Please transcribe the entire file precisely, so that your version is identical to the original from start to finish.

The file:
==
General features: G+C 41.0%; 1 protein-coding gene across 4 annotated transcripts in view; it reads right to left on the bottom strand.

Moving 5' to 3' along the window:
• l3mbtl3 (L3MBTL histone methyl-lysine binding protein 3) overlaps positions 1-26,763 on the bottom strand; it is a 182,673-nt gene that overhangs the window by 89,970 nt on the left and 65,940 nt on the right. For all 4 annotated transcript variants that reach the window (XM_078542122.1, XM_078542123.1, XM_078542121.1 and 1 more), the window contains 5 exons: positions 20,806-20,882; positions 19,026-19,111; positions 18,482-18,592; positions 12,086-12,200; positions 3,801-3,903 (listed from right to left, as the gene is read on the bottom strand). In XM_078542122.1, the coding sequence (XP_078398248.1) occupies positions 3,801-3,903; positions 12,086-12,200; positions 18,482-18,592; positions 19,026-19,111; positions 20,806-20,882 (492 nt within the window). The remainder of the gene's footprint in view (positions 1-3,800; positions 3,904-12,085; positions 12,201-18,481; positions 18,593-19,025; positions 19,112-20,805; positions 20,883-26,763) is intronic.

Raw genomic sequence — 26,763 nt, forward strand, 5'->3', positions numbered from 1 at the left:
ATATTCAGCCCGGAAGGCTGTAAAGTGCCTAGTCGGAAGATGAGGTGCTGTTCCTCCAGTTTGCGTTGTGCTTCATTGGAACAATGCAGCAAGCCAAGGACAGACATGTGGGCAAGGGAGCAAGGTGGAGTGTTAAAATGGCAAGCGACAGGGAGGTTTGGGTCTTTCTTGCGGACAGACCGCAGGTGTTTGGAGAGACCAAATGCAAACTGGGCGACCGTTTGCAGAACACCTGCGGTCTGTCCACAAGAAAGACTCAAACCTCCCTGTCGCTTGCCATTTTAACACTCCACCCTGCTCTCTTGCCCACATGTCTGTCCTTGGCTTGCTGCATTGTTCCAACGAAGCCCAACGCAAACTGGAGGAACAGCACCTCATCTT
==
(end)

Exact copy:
General features: G+C 41.0%; 1 protein-coding gene across 4 annotated transcripts in view; it reads right to left on the bottom strand.

Moving 5' to 3' along the window:
• l3mbtl3 (L3MBTL histone methyl-lysine binding protein 3) overlaps positions 1-26,763 on the bottom strand; it is a 182,673-nt gene that overhangs the window by 89,970 nt on the left and 65,940 nt on the right. For all 4 annotated transcript variants that reach the window (XM_078542122.1, XM_078542123.1, XM_078542121.1 and 1 more), the window contains 5 exons: positions 20,806-20,882; positions 19,026-19,111; positions 18,482-18,592; positions 12,086-12,200; positions 3,801-3,903 (listed from right to left, as the gene is read on the bottom strand). In XM_078542122.1, the coding sequence (XP_078398248.1) occupies positions 3,801-3,903; positions 12,086-12,200; positions 18,482-18,592; positions 19,026-19,111; positions 20,806-20,882 (492 nt within the window). The remainder of the gene's footprint in view (positions 1-3,800; positions 3,904-12,085; positions 12,201-18,481; positions 18,593-19,025; positions 19,112-20,805; positions 20,883-26,763) is intronic.

Raw genomic sequence — 26,763 nt, forward strand, 5'->3', positions numbered from 1 at the left:
ATATTCAGCCCGGAAGGCTGTAAAGTGCCTAGTCGGAAGATGAGGTGCTGTTCCTCCAGTTTGCGTTGTGCTTCATTGGAACAATGCAGCAAGCCAAGGACAGACATGTGGGCAAGGGAGCAAGGTGGAGTGTTAAAATGGCAAGCGACAGGGAGGTTTGGGTCTTTCTTGCGGACAGACCGCAGGTGTTTGGAGAGACCAAATGCAAACTGGGCGACCGTTTGCAGAACACCTGCGGTCTGTCCACAAGAAAGACTCAAACCTCCCTGTCGCTTGCCATTTTAACACTCCACCCTGCTCTCTTGCCCACATGTCTGTCCTTGGCTTGCTGCATTGTTCCAACGAAGCCCAACGCAAACTGGAGGAACAGCACCTCATCTT